Bringing mindfulness into the classroom has been a popular subject for Summer CPD courses over the last few years. With the world around us getting faster, “faker” and more stressful it’s no wonder that we are trying to bring ourselves back to a state of inner balance. Despite the hoopla there is no great mystery to Mindfulness. Putting it simply mindfulness is the act of paying attention to the moment, usually by paying attention to the breath. Yet, being in the moment can remain elusive for many of us as we try to cut out the noise of everyday life. Here are some apps and resources that can be used in the classroom or at home that may help.
Breathe, Think, Do with Sesame Street (Ages 2 to 6)
In the last number of years the company behind Sesame Street have been extending their educational output to include a range of top quality learning apps for IOS and Android devices. This colourful, interactive app is completely free for download and is focused on giving children self-calming strategies when they come up against obstacles and frustrations. The app’s story is centred around one of Sesame Street’s newest residents, Mando. As narrator, Mando guides children around five everyday problems which all kids would be familiar with. For example, struggling to tie shoe laces, taking turns, saying goodbye and going to bed. As normal as these frustrations are they can be overwhelming for young children. By teaching the calming strategy of Breathe (3 deep belly breathes), Think (thinking of a solution to the problem) and Do (choose a solution and try it out) the child is empowered with a real skill which they can then use when facing their own frustrations. Animated video clips show a cuddly blue monster with a problem. Children are encouraged to tap on his belly to help him breathe deeply so that he calms down. Once the monster is calm thought bubbles appear which the child taps to produce three possible strategies. The child then chooses one of these strategies for the monster to try and this plays out in the next video clip. The child has to work through each problem before moving on to the next so that the technique of Breathe, Think, Do is constantly reinforced.
What I particularly love about this app is that it can be personalised. The child or the parent/carer/teacher can record a series of three positive thinking phrases to prompt the monster to think of a strategy. So, “Think of a plan!”, “Keep thinking!” and “You’ve almost got a plan!”. Internalising these phrases can help the child to think of their own plan when they face their own problem. There‘s also a very useful parents/carers section which gives additional tips and strategies all designed to build resilience in young children.
Smiling Mind (Ages 7 – 18 Years)
I reviewed this app last year but think that it’s definitely worth another mention as its probably one of the most useful and comprehensive mindfulness apps out there that can be used by students individually or on a whole classroom basis. Developed by a not for profit tasked with bringing meditation/mindfulness to the masses the app provides an easily accessible introduction to meditation for kids. Based on a mindfulness-based programme designed to support well being and positive mental health it has programmes for:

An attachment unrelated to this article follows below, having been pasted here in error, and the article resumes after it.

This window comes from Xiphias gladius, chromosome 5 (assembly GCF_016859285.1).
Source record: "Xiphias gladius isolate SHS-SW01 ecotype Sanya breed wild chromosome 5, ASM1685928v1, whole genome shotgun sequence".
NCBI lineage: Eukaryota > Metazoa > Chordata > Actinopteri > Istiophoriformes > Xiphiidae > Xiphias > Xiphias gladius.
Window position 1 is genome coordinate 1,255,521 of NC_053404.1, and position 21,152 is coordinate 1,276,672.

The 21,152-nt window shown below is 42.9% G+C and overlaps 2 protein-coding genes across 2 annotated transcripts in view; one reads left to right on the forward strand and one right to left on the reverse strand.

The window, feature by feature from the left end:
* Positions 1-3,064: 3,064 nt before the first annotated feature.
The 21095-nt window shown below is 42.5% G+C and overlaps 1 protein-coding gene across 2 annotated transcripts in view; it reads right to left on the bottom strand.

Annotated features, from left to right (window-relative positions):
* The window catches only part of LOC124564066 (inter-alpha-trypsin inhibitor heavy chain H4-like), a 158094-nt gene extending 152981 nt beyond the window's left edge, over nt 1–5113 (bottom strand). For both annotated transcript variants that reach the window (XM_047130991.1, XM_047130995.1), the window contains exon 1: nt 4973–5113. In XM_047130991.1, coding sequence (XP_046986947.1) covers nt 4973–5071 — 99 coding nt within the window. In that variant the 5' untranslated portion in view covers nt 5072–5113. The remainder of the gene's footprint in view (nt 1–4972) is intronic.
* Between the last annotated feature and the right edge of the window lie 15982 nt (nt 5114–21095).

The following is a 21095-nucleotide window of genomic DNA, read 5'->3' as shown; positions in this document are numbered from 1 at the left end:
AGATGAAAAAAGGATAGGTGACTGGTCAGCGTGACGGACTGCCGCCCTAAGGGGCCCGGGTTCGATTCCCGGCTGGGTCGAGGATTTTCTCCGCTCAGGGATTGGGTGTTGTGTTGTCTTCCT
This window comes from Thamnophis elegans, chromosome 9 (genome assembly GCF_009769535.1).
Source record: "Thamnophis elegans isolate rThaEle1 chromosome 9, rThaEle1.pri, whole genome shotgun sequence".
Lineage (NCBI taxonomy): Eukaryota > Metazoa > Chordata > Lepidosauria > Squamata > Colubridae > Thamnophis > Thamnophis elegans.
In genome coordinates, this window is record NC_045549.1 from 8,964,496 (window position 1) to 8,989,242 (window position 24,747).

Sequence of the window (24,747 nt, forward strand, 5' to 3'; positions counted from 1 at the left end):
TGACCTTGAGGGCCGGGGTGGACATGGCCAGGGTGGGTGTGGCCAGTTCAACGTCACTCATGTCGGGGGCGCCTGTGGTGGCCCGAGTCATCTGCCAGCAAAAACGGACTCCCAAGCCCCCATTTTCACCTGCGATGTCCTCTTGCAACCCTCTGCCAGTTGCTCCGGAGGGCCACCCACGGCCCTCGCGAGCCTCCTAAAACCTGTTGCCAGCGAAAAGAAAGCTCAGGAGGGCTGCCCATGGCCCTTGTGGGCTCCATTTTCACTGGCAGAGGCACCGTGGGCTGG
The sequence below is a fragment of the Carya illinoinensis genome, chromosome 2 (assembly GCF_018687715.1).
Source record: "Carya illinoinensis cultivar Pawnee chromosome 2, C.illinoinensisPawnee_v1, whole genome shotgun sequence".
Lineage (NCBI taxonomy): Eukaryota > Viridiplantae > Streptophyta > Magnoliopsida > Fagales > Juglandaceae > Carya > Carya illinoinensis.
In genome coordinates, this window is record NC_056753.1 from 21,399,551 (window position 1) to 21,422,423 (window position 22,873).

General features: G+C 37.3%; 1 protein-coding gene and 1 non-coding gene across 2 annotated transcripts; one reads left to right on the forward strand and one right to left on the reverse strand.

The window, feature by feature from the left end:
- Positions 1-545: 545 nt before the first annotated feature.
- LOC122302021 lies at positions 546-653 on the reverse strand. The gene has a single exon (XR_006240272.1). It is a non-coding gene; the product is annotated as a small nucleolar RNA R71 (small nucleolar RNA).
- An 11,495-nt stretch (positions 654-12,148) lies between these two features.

- Attention & Concentration
- Mindful Eating
The associated Smiling Mind Education Programme also provides educators with a range of free resources including complete lesson plans and “take home” activities that complement the Australian Curriculum. It can be used in the classroom with the following age groups:
- 7 – 9 Years
- 10 – 12 Years
- 13 – 15 Years
- 16 – 18 Years
I particularly like the body scan meditations which help children identify what they are feeling and where in their bodies, an absolute key to developing true mediation/mindfulness skills.
INSIGHT TIMER (Young Adults+)
Not sure what will work for yourself or your students and want to explore different options? Then definitely try out Insight Timer. It boasts a huge library of guided meditations across 200 topics from managing stress and relaxation to focus and concentration. There’s also a free 7 day “How to Meditate” course to get you started and a meditation timer to help you schedule and customise your meditation practice. A separate section on help with sleep and free charts to track progress and even a journal is also available. The free version is pretty comprehensive and offers all of the above however you will need to register for the premium option in order to access additional course content. With all of the material available though it can seem a little overwhelming, thankfully the search option has filters which definitely help. One to have a browse through to find the guided meditation, talk or meditation music that works for you.